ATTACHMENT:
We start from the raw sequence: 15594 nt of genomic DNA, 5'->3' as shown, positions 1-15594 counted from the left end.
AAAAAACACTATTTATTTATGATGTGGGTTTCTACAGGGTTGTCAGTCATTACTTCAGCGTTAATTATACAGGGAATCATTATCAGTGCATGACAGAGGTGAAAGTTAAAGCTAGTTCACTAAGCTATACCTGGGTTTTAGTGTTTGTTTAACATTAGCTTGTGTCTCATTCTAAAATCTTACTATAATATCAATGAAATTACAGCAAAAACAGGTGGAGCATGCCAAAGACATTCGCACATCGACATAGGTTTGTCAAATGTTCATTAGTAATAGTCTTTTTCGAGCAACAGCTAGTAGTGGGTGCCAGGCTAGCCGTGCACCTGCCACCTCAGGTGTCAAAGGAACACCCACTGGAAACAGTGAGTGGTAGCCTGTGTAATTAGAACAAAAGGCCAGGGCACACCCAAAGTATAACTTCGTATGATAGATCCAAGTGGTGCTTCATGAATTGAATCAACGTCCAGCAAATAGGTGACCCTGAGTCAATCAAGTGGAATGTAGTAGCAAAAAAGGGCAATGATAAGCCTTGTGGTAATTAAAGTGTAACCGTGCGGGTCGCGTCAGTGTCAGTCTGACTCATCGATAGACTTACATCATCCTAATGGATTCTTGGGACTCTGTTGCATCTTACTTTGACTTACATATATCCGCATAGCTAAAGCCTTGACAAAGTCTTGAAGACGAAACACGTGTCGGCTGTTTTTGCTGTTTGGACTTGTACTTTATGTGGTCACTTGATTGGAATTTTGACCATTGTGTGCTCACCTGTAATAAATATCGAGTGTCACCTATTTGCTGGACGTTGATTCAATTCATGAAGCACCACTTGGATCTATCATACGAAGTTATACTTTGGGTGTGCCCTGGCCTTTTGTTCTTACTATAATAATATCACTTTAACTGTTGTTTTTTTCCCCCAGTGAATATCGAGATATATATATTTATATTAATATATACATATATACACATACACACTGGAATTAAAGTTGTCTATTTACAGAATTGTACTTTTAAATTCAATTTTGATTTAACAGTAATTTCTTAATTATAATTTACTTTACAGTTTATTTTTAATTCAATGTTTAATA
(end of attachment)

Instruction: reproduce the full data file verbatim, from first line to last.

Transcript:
We start from the raw sequence: 15594 nt of genomic DNA, 5'->3' as shown, positions 1-15594 counted from the left end.
AAAAAACACTATTTATTTATGATGTGGGTTTCTACAGGGTTGTCAGTCATTACTTCAGCGTTAATTATACAGGGAATCATTATCAGTGCATGACAGAGGTGAAAGTTAAAGCTAGTTCACTAAGCTATACCTGGGTTTTAGTGTTTGTTTAACATTAGCTTGTGTCTCATTCTAAAATCTTACTATAATATCAATGAAATTACAGCAAAAACAGGTGGAGCATGCCAAAGACATTCGCACATCGACATAGGTTTGTCAAATGTTCATTAGTAATAGTCTTTTTCGAGCAACAGCTAGTAGTGGGTGCCAGGCTAGCCGTGCACCTGCCACCTCAGGTGTCAAAGGAACACCCACTGGAAACAGTGAGTGGTAGCCTGTGTAATTAGAACAAAAGGCCAGGGCACACCCAAAGTATAACTTCGTATGATAGATCCAAGTGGTGCTTCATGAATTGAATCAACGTCCAGCAAATAGGTGACCCTGAGTCAATCAAGTGGAATGTAGTAGCAAAAAAGGGCAATGATAAGCCTTGTGGTAATTAAAGTGTAACCGTGCGGGTCGCGTCAGTGTCAGTCTGACTCATCGATAGACTTACATCATCCTAATGGATTCTTGGGACTCTGTTGCATCTTACTTTGACTTACATATATCCGCATAGCTAAAGCCTTGACAAAGTCTTGAAGACGAAACACGTGTCGGCTGTTTTTGCTGTTTGGACTTGTACTTTATGTGGTCACTTGATTGGAATTTTGACCATTGTGTGCTCACCTGTAATAAATATCGAGTGTCACCTATTTGCTGGACGTTGATTCAATTCATGAAGCACCACTTGGATCTATCATACGAAGTTATACTTTGGGTGTGCCCTGGCCTTTTGTTCTTACTATAATAATATCACTTTAACTGTTGTTTTTTTCCCCCAGTGAATATCGAGATATATATATTTATATTAATATATACATATATACACATACACACTGGAATTAAAGTTGTCTATTTACAGAATTGTACTTTTAAATTCAATTTTGATTTAACAGTAATTTCTTAATTATAATTTACTTTACAGTTTATTTTTAATTCAATGTTTAATA